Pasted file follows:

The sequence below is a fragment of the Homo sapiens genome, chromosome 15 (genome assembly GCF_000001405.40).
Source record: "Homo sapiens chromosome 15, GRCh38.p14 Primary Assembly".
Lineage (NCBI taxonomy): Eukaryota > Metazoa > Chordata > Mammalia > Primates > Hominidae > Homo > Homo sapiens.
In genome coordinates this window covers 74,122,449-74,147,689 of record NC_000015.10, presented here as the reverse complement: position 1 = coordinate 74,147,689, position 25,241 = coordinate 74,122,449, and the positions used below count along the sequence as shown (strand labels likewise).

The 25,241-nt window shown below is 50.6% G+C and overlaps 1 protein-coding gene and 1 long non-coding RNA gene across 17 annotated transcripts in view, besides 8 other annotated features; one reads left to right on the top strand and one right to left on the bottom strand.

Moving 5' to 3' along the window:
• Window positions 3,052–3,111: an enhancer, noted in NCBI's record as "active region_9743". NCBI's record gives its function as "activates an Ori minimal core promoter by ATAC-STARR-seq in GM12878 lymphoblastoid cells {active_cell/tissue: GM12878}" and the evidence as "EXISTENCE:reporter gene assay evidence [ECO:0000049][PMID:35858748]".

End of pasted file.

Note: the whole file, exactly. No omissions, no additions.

The sequence below is a fragment of the Homo sapiens genome, chromosome 15 (genome assembly GCF_000001405.40).
Source record: "Homo sapiens chromosome 15, GRCh38.p14 Primary Assembly".
Lineage (NCBI taxonomy): Eukaryota > Metazoa > Chordata > Mammalia > Primates > Hominidae > Homo > Homo sapiens.
In genome coordinates this window covers 74,122,449-74,147,689 of record NC_000015.10, presented here as the reverse complement: position 1 = coordinate 74,147,689, position 25,241 = coordinate 74,122,449, and the positions used below count along the sequence as shown (strand labels likewise).

The 25,241-nt window shown below is 50.6% G+C and overlaps 1 protein-coding gene and 1 long non-coding RNA gene across 17 annotated transcripts in view, besides 8 other annotated features; one reads left to right on the top strand and one right to left on the bottom strand.

Moving 5' to 3' along the window:
• Window positions 3,052–3,111: an enhancer, noted in NCBI's record as "active region_9743". NCBI's record gives its function as "activates an Ori minimal core promoter by ATAC-STARR-seq in GM12878 lymphoblastoid cells {active_cell/tissue: GM12878}" and the evidence as "EXISTENCE:reporter gene assay evidence [ECO:0000049][PMID:35858748]".